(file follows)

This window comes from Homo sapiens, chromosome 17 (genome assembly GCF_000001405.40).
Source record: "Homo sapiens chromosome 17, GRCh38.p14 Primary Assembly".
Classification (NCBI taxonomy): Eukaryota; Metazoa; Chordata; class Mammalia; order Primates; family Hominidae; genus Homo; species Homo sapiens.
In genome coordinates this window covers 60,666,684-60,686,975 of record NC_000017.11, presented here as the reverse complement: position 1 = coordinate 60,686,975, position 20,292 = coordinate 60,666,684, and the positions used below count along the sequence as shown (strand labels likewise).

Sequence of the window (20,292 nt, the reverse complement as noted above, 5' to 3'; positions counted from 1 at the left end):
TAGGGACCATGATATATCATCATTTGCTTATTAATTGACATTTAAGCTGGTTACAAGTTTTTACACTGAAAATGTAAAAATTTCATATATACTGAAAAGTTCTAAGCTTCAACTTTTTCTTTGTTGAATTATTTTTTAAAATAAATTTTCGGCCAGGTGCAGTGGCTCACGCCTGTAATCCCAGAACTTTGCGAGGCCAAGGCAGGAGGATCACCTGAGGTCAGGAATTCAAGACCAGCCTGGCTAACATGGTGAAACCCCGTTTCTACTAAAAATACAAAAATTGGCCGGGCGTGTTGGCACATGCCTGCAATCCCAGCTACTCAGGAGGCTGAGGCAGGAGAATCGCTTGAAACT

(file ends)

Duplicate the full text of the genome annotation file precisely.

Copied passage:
This window comes from Homo sapiens, chromosome 17 (genome assembly GCF_000001405.40).
Source record: "Homo sapiens chromosome 17, GRCh38.p14 Primary Assembly".
Classification (NCBI taxonomy): Eukaryota; Metazoa; Chordata; class Mammalia; order Primates; family Hominidae; genus Homo; species Homo sapiens.
In genome coordinates this window covers 60,666,684-60,686,975 of record NC_000017.11, presented here as the reverse complement: position 1 = coordinate 60,686,975, position 20,292 = coordinate 60,666,684, and the positions used below count along the sequence as shown (strand labels likewise).

Sequence of the window (20,292 nt, the reverse complement as noted above, 5' to 3'; positions counted from 1 at the left end):
TAGGGACCATGATATATCATCATTTGCTTATTAATTGACATTTAAGCTGGTTACAAGTTTTTACACTGAAAATGTAAAAATTTCATATATACTGAAAAGTTCTAAGCTTCAACTTTTTCTTTGTTGAATTATTTTTTAAAATAAATTTTCGGCCAGGTGCAGTGGCTCACGCCTGTAATCCCAGAACTTTGCGAGGCCAAGGCAGGAGGATCACCTGAGGTCAGGAATTCAAGACCAGCCTGGCTAACATGGTGAAACCCCGTTTCTACTAAAAATACAAAAATTGGCCGGGCGTGTTGGCACATGCCTGCAATCCCAGCTACTCAGGAGGCTGAGGCAGGAGAATCGCTTGAAACT